"Curiosity is what motivates me generally, curiosity about the oppression of women in particular." -Deepa Mehta
Toronto-based filmmaker Deepa Mehta was born in Amritsar, India in 1949. Because her father was a film distributor and theater owner, she was exposed to film at a very early age. She grew up watching commercial Indian cinema, and realized the emotional power of cinema when she was just thirteen.
She went to the University of Delhi, where she received a degree in philosophy. With no formal training in filmmaking, she began her career after graduation when she joined a company making documentaries. She moved to Toronto at the age of 23, where she began to create films that would soon establish her as a talented and controversial filmmaker.
Mehta describes herself as "a citizen filmmaker of the world. Or at least one that has one foot in India and one in Canada." She initially moved to Toronto with plans to move back to India, but ended up staying and becoming a Canadian citizen. Her films, however, are mostly set in India, and they challenge traditional beliefs prevalent in Indian culture. As a result of her controversial subject matter, her films have been fiercely protested by various Hindu fundamentalist groups. Because of this, Mehta is often accompanied by armed bodyguards when traveling in India.
Mehta is best known for her three films: Fire, Earth, and Water.The first film in her "Elements Trilogy," Fire, deals with the development of an intimate relationship between two Indian women. The lesbian relationship in the film is condemned and seen as an offense to the family. Sita, one of the women in this relationship, says, "There is no word in our language that can describe what we are, how we feel for each other."
When the movie was released in 1996, right-wing party Shiv Sena organized demonstrations and forced the closure of several Bombay and New Dehli cinemas that were showing this film. Rocks were thrown into movie theaters, consession stands were thrashed, and Deepa Mehta received death threats. Shiv Sena issued a statement saying, "If women's physical needs are fulfilled through lesbian acts, the institution of marriage will collapse and the reproduction of human beings will stop." Bal Thackeray, founder of Shiv Sena, said that contrary to the story in the film, lesbianism did not exist in Hindu families.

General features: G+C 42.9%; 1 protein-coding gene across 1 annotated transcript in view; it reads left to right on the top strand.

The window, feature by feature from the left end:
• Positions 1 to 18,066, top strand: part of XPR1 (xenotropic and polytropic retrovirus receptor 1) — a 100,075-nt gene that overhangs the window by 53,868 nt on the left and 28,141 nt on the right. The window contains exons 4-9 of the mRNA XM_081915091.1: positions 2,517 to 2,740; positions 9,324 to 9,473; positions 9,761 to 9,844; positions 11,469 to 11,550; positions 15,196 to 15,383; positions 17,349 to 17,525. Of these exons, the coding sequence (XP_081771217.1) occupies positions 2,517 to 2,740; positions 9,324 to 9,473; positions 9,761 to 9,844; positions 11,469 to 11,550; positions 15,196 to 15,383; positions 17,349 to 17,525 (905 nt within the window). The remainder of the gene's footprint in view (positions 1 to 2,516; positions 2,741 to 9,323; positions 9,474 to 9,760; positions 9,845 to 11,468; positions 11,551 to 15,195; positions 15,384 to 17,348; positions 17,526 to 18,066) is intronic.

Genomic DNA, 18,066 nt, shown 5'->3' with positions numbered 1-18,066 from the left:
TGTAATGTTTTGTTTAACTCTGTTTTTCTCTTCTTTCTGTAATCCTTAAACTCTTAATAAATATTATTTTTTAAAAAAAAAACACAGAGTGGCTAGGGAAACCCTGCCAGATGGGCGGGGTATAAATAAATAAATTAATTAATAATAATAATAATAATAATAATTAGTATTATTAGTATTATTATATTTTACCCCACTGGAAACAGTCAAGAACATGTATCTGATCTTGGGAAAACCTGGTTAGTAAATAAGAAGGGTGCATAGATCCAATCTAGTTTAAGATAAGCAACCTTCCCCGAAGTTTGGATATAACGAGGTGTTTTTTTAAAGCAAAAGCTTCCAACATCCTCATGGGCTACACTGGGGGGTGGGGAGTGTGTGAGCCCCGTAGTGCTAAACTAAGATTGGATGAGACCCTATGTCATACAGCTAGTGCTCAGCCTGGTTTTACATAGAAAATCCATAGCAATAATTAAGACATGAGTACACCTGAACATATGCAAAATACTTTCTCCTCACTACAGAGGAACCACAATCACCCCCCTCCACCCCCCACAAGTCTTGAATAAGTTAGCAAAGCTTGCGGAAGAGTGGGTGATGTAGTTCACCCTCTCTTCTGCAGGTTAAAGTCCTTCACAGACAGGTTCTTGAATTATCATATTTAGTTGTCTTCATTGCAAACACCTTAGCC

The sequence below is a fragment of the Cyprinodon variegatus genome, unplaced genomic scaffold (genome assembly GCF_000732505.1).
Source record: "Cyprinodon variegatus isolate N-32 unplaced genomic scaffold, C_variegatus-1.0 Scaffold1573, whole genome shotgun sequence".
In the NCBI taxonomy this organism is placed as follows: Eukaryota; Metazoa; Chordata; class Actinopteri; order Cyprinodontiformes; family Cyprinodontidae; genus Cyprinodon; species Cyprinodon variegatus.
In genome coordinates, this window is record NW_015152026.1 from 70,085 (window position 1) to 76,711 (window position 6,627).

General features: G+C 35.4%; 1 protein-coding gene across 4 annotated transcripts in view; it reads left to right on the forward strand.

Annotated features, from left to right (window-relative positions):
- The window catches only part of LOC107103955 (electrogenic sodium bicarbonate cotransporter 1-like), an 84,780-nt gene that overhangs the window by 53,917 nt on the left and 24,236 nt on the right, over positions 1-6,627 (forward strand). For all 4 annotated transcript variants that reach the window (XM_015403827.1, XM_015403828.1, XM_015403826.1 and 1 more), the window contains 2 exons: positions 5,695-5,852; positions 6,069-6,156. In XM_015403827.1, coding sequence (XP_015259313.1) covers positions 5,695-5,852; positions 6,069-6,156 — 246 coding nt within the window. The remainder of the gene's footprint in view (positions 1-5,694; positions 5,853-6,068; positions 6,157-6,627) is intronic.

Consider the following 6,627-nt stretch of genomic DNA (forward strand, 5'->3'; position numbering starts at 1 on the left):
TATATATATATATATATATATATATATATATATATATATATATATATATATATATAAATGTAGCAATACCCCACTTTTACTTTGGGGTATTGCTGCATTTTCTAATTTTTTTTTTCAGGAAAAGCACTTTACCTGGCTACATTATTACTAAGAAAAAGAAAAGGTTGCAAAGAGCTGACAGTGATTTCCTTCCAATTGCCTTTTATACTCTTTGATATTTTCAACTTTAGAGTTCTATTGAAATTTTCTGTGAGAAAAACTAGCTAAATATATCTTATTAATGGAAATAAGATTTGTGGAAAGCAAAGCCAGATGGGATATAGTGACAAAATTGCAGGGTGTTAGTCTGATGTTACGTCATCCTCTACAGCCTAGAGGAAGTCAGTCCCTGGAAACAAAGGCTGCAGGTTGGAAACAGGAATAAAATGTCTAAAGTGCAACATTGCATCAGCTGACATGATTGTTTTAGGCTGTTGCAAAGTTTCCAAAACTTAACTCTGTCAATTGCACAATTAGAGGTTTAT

Mehta remains proud of her film and she has defended its message by saying, "Lesbian relationships are part of the Indian heritage and the film brings into the public domain the hypocrisy and tyranny of the patriarchal family, the issue of women's sexuality and makes a strong statement about women-women relationships."
The second film in Mehta's trilogy, Earth, addresses nationalism during India's partition. And the third film, (Oscar-nominated) Water, tells the story of a child bride whose husband-to-be dies and is then banished to a home for "unwanted" widows. Because of rampant protesting, it took Mehta seven years to make Water. She describes the first day on the set of the film: "I believe there was a crowd of around 12,000 people who arrived on set. They threw our sets in the river. They burned my effigy. It was quite ugly."
One of her newer films, Heaven on Earth, addresses domestic violence in an arranged marriage. I have yet to see this film, but it looks like Mehta is continuing to create a nuanced portrayal of women facing different forms of oppression.
Trigger Warning: This film trailer contains graphic domestic violence.
Mehta continues to be a talented and provocative artist. She is set to begin filming an adaptation of Salman Rushdie's Midnight's Children this year and her latest film Komagata Maru is set for release in 2011. I strongly recommend Mehta's films. Her career is an impressive one that deserves to be watched.